Historic Fort Montgomery; One
devastation after another
Photos by Dustin Zimmer
on a cloudy day
Many who know of Fort
Montgomery, associate it with error and humiliation. Published stories
on this topic portray the fort as a disaster that never amounted to
anything, but local residents know better than to make such judgments.
Maloy says, “ It’s a shame that Fort Montgomery has
not been preserved. It’s a travesty to allow that to happen. No
place else in the world would you see something so beautiful, left to
rot.” Maloy has many wonderful memories, but the history of Fort
Montgomery is a long and devastating story.
In 1916, two years following the end of the war, Colonel Joseph Totten
of the U.S. Engineers established his headquarters in Rouses Point,
New York. The relationship between the United States and Great Britain/Canada
remained uneasy after the signing of the Treaty of Ghent in 1814. Because
of a remaining suspicion between the two nations, Totten gave Malcomb
McMartin, James MacIntyre, and John Stewart a construction contract
to begin securing the groundwork of Fort
Montgomery on an island called Island Point. It was proposed that
three million bricks would be used in the construction of this octagon
shaped structure, and was estimated to cost approximately $200,000.
While the men were busy at work, New York State was in the process of
giving Island Point to the United States government for military use.
Much to their surprise, construction of the fortress had already begun
two years prior to their arrival, marking the first big "oops"
of this development. Not only was there confusion in the building plans,
but also Totten had carelessly constructed the foundation of the fort.
Stumps, hemlock logs, timbers, rails, and boards were taken from the
old battleground at Plattsburgh, and dumped aimlessly into the quicksand
that covered the ground at Island Point. Soldiers, who were stationed
at Plattsburgh, were sent to Rouses Point in June 1818 to help work
on the fort. Many were so opposed to the hard construction work, that
they quit without notice. In August, they were ordered to return and
assist in building the military turnpike, and countrymen were hired
to replace the soldiers at the fort.
In the midst of the hopeful renovation, the United States and Great
Britain decided it was necessary that the boundary between the United
States and Canada be more accurately determined. Surveyors were hired
to locate the 45th degree of north latitude, long acknowledged as being
the northern limit of the State of New York. In January of 1819 the
surveyors announced that the fort was being built about three-fourths
of a mile north of the 45th parallel and within the territory of Lower
Canada. Work on the fort was immediately stopped, the contractors sued
for work already completed, and local residents took the stone, brick,
copper and iron for their own private purposes. This second oops influenced
the adoption of the nickname, “Fort Blunder".
From 1819 to 1844, Fort Blunder remained untouched while the local laborers
used the bricks and stone from the fort to build other town structures.
The Thomas Brisbin house at Odelltown was constructed from stone intended
for the fort, as was the old stone schoolhouse and the Methodist Church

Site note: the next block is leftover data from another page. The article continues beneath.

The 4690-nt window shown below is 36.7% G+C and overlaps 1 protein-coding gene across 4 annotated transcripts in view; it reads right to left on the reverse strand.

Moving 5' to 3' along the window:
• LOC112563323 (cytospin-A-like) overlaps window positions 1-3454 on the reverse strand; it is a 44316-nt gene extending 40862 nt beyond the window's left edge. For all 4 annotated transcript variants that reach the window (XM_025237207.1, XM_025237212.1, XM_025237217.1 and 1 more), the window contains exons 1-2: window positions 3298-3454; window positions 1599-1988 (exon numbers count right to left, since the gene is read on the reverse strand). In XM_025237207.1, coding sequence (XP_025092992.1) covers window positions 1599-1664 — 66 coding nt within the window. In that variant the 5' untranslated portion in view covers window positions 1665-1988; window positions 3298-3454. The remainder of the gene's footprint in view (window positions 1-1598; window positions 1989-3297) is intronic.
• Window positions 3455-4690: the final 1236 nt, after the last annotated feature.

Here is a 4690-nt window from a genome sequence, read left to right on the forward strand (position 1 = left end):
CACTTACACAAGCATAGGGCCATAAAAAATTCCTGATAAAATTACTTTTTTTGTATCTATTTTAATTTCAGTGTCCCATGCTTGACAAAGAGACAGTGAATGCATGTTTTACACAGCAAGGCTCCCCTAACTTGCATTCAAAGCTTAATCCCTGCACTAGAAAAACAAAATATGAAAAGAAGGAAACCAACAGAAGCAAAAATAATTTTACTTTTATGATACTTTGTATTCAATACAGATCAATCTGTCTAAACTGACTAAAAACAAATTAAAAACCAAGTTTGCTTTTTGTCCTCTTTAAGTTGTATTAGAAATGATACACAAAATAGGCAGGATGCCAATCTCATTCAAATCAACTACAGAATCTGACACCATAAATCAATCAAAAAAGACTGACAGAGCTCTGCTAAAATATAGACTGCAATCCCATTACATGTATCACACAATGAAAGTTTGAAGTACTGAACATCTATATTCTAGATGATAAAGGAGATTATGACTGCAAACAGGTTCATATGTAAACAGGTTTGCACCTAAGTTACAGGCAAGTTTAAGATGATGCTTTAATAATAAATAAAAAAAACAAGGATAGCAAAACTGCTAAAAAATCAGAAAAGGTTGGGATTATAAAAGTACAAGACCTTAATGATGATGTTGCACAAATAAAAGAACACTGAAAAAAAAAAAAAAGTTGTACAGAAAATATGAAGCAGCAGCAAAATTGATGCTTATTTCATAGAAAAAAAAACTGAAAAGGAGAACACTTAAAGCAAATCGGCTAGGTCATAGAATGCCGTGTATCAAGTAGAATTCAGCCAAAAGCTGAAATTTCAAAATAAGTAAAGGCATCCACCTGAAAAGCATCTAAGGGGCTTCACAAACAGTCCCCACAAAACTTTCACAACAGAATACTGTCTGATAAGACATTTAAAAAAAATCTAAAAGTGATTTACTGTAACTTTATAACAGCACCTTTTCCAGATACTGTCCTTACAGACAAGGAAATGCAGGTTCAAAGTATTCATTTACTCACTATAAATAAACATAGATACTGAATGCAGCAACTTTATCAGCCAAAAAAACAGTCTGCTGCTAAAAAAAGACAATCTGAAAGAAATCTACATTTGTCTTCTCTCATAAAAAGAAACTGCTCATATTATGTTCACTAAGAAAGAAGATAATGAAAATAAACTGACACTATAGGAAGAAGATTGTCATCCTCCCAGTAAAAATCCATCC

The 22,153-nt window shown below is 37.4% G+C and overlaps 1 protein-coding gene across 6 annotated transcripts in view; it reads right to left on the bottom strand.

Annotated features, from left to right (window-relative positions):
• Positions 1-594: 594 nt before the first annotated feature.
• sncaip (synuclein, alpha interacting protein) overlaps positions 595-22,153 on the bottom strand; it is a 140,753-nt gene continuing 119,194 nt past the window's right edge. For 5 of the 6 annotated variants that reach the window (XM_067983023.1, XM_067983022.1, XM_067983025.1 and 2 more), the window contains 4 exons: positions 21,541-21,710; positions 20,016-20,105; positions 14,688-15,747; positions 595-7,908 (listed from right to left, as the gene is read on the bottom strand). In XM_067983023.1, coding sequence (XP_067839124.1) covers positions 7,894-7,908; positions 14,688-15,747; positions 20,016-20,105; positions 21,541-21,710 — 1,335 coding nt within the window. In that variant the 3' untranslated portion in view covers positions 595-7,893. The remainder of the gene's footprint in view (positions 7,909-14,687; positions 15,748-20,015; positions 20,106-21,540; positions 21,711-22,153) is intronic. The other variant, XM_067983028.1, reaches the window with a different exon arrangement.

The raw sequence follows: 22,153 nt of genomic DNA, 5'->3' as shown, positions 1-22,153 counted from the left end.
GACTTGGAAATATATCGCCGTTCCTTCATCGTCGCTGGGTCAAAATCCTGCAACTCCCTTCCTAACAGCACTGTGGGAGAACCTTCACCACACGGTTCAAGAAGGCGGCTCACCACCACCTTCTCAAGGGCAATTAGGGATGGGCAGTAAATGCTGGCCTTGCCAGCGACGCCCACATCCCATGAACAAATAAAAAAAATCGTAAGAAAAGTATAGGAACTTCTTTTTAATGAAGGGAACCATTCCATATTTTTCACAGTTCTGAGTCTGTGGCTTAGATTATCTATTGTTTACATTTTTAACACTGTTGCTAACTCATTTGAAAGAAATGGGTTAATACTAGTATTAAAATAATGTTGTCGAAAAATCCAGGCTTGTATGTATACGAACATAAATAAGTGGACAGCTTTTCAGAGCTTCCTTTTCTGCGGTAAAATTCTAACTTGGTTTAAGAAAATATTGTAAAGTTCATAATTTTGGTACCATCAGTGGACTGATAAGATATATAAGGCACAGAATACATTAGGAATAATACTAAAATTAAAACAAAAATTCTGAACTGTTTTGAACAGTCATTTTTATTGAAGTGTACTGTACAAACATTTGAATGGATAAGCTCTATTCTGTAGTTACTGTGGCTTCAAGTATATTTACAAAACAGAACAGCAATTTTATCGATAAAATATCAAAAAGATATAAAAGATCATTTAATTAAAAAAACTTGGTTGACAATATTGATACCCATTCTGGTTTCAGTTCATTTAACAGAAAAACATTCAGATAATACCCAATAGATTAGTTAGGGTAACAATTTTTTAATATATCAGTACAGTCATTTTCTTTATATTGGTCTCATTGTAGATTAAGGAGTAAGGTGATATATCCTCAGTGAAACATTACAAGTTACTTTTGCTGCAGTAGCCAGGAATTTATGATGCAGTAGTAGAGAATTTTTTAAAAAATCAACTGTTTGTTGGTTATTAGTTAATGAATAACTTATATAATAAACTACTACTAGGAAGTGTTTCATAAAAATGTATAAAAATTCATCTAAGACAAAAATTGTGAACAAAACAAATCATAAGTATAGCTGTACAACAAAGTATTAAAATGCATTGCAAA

on Champlain Street in Rouses Point. Also, many of the houses that remain
in Rouses Point still stand on foundations constructed with stone from
As the residents of the area continued to seize materials, the fort
continued to deteriorate. In 1842, because an agreement over the boundary
line had still not been reached, the Webster-Ashburton Treaty was signed.
The treaty settled land disputes and announced that Island Point was,
in fact, within the boundaries of the United States. Construction of
the fort launched once again in 1844 under the supervision of Captain
Brewerton of the Engineering Corps. Due to the years of destruction
by the locals, Brewerton had to start almost entirely from scratch.
Still, problems arose two years later when major contributors to the
construction, Lieutenant Mason and his men, had to suspend operations
long enough to take care of some business on the Mexican boarder. When
Mason returned he was replaced by Captain Meigs, under whom the plans
were again revised and enlarged. Everybody contributed his own ideas
until it was finally finished in 1870.
When completed, the fort covered three and a half acres, had 60-foot
walls and space enough for 164 guns, but it has never been armed. As
several decades, it was obvious that Fort Blunder would never be put
to use. In the 1920s, this $600,000 investment was sold at a public
auction together with 140 acres of land, for only $45,000. Oops.
There was talk of converting Fort Blunder into a military museum or
a lakeshore resort for the vacation season, but these plans never took
off. Although there is a natural pathway leading to the Fort in the
dry season, trespassing is now prohibited. Maloy reminisces, “We
used to take the path and play hide-and-seek in there. It was highlight
of my childhood until neglect finally starting impacting the structure
of the Fort. My brother’s friend fell into a well and was killed,
immigrants from Canada hid in there, and people started using it as
a place to abuse alcohol and drugs.”
This stone palace that once possessed so much potential and held so
many memories has now become a dark and gloomy place that is barely
standing. At most, it has amounted to a historical curiosity, a disappointment,
or childhood playground. It still rests on the North side of the New
York-Vermont Bridge, struggling to maintain its beauty, as discouraging
as it always was.
What do you think
should they do with this place? Let us know?
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